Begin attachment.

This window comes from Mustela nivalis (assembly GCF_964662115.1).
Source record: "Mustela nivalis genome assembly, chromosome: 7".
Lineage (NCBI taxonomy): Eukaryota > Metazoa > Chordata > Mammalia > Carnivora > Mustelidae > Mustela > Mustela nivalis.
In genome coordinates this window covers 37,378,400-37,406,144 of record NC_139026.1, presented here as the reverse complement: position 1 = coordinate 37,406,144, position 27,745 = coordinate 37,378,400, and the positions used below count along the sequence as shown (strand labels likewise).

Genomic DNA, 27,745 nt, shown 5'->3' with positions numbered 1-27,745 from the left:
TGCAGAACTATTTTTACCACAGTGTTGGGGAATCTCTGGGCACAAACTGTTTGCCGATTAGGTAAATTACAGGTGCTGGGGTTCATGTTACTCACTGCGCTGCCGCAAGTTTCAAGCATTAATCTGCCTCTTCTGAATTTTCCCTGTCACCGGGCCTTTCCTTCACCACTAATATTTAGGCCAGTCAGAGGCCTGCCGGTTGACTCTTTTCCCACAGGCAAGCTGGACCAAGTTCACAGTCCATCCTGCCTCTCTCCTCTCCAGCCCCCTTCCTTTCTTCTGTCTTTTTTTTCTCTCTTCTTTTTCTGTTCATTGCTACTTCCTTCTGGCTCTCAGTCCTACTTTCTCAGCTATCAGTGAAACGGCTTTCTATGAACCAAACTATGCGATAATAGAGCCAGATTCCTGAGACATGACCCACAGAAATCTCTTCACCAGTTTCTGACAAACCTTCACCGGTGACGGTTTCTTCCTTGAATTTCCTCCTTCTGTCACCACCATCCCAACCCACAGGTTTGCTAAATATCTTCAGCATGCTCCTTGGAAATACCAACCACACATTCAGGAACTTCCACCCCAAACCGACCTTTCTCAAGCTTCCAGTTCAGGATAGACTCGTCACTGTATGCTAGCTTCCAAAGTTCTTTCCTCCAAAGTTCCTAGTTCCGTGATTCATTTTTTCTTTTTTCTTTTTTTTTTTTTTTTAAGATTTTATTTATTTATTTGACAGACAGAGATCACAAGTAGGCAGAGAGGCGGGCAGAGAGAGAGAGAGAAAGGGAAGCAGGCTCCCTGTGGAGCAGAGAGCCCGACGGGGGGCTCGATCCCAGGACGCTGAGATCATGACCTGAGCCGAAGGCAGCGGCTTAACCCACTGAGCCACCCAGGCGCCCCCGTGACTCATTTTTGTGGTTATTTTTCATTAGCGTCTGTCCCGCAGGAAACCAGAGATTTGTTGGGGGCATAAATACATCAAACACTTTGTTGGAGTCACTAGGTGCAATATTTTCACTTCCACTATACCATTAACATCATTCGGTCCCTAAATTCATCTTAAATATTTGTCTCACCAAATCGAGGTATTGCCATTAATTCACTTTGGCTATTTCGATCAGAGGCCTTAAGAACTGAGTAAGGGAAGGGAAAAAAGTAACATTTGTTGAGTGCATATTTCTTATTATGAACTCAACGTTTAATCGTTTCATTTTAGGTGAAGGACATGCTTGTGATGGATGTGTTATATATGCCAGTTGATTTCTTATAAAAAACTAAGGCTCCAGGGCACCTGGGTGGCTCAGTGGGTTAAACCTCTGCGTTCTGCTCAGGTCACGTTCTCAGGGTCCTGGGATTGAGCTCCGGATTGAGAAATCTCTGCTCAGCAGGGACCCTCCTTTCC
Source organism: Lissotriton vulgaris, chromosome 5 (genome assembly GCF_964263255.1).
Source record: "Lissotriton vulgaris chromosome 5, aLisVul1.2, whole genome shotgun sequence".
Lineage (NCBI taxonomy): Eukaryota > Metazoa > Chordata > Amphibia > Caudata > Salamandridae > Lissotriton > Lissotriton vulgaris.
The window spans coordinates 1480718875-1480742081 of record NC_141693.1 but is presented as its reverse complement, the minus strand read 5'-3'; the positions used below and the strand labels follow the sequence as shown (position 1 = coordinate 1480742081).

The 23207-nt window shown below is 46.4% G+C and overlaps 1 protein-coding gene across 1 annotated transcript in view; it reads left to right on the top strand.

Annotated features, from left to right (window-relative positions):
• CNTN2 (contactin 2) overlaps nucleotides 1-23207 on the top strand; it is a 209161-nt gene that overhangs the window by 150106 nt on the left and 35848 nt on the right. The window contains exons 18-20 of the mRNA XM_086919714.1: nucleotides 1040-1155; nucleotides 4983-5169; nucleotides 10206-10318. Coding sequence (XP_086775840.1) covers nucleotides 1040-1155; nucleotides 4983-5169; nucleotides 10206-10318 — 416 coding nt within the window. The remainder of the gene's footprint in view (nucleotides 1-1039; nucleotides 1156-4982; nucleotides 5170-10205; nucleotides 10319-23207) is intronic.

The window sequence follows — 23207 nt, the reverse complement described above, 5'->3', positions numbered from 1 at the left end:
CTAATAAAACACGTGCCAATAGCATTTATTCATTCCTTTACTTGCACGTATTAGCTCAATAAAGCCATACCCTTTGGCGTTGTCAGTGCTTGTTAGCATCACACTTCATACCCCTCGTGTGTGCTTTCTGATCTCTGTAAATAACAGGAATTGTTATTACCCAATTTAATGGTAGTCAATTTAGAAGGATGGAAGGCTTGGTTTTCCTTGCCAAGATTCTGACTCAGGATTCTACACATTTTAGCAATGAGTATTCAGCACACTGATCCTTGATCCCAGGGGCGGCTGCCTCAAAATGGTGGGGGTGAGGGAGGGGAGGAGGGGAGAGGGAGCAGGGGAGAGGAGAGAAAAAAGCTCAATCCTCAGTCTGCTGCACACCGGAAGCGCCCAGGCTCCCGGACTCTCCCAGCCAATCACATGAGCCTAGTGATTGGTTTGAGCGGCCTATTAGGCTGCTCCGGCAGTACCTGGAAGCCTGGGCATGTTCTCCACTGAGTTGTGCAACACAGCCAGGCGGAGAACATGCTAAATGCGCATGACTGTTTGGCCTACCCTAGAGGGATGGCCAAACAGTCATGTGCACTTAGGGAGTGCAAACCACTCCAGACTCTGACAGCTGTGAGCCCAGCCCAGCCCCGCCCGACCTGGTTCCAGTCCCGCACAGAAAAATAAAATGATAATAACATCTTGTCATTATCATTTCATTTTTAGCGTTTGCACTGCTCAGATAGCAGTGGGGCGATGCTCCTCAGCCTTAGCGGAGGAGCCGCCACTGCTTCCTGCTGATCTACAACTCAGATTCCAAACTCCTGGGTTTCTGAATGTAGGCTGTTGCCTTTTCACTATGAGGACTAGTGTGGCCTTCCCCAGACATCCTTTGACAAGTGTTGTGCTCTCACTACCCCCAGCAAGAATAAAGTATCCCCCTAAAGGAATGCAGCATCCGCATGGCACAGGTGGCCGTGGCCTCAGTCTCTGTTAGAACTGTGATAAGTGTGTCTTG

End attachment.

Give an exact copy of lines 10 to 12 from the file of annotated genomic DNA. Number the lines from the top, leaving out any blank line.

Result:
The window spans coordinates 1480718875-1480742081 of record NC_141693.1 but is presented as its reverse complement, the minus strand read 5'-3'; the positions used below and the strand labels follow the sequence as shown (position 1 = coordinate 1480742081).

The 23207-nt window shown below is 46.4% G+C and overlaps 1 protein-coding gene across 1 annotated transcript in view; it reads left to right on the top strand.

Annotated features, from left to right (window-relative positions):